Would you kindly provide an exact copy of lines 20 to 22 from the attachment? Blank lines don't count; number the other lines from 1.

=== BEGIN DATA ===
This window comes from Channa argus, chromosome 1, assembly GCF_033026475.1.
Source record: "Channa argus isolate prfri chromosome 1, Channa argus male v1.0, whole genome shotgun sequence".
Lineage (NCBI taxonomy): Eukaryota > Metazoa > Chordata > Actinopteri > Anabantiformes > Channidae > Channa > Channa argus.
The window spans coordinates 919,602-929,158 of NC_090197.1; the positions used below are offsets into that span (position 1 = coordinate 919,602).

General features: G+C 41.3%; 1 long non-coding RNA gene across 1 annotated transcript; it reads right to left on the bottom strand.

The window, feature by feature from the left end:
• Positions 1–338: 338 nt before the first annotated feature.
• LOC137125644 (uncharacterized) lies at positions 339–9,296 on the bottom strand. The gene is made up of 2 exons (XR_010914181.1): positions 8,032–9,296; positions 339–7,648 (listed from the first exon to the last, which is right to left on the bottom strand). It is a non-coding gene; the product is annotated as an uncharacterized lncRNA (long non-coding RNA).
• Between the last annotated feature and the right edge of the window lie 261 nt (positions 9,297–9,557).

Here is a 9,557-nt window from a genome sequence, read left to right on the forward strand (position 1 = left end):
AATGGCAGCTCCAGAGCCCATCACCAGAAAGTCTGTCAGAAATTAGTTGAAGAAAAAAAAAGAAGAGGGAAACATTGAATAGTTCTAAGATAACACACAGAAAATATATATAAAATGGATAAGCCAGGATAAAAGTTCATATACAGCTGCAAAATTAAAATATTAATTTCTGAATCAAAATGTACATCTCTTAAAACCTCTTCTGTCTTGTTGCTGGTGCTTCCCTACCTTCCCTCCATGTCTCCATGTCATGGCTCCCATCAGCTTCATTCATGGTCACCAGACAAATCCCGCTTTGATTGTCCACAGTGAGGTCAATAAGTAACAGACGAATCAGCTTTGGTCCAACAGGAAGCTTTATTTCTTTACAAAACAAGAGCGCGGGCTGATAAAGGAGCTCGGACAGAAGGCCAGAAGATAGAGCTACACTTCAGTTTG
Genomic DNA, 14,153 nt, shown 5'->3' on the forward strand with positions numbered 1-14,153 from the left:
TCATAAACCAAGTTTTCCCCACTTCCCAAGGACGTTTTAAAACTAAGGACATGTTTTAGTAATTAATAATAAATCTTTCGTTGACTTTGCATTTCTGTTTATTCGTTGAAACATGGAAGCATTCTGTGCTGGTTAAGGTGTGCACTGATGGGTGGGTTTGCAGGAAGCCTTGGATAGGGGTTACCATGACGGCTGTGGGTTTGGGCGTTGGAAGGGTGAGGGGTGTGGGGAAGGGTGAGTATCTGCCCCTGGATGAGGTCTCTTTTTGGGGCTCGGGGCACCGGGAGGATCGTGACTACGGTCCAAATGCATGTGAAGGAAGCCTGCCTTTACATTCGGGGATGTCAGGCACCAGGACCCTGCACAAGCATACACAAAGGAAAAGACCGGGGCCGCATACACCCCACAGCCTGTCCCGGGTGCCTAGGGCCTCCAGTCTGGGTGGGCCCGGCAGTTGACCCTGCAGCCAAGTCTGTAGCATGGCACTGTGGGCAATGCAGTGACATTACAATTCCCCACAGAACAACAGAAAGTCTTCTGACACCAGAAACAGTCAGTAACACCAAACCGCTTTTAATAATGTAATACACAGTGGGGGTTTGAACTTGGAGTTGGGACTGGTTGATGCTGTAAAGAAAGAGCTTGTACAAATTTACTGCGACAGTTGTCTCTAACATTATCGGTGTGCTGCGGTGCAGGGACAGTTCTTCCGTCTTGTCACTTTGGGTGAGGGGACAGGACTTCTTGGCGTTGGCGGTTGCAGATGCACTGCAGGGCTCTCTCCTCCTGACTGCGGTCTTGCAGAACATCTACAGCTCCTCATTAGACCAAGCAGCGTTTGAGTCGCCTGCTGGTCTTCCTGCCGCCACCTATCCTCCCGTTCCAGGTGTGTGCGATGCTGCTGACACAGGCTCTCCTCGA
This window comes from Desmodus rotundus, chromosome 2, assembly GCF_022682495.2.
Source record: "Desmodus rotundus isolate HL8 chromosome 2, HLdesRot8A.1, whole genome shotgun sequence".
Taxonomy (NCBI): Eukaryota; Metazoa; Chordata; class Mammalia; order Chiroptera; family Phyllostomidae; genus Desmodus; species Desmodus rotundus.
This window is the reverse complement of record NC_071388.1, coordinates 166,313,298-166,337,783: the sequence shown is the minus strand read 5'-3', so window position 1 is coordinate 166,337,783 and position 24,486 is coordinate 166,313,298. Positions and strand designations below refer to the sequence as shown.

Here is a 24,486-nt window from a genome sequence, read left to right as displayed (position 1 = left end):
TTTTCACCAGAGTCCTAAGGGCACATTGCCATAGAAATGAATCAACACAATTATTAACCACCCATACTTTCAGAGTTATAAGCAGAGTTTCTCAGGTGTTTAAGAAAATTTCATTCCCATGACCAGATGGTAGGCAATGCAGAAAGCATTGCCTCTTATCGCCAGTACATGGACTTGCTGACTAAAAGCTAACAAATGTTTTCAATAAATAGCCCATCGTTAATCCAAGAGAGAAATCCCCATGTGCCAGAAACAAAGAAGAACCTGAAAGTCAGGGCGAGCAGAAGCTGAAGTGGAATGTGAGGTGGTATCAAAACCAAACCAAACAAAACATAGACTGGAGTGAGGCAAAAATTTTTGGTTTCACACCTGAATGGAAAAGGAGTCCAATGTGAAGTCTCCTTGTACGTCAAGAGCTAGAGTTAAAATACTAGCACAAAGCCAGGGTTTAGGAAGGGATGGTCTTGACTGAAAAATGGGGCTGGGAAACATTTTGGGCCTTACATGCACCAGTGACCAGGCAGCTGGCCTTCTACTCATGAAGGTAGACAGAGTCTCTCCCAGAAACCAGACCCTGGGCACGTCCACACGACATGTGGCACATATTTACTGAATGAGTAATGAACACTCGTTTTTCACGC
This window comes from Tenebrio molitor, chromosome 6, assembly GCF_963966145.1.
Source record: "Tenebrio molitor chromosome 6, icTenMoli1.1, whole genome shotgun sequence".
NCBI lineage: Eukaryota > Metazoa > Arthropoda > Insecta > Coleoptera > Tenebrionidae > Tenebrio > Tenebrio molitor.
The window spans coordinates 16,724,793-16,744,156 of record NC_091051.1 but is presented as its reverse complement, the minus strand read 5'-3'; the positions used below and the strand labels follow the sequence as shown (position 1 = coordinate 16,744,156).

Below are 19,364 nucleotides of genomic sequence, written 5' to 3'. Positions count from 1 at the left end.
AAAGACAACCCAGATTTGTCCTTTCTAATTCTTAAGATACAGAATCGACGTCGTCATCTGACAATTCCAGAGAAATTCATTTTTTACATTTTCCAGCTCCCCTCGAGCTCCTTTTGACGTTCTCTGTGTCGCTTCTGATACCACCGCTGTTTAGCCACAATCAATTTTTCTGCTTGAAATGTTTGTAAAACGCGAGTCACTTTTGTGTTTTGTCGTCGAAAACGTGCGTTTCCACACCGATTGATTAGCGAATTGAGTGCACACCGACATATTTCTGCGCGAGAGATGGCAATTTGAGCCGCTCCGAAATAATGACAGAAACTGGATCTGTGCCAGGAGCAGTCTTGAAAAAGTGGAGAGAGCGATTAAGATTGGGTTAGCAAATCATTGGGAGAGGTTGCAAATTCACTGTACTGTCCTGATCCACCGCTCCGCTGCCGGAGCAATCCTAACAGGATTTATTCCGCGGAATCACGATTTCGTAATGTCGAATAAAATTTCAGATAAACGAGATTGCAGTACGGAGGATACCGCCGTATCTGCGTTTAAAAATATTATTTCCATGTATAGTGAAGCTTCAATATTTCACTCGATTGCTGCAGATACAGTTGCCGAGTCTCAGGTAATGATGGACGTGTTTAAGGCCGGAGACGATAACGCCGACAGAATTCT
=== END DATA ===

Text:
This window comes from Tenebrio molitor, chromosome 6, assembly GCF_963966145.1.
Source record: "Tenebrio molitor chromosome 6, icTenMoli1.1, whole genome shotgun sequence".
NCBI lineage: Eukaryota > Metazoa > Arthropoda > Insecta > Coleoptera > Tenebrionidae > Tenebrio > Tenebrio molitor.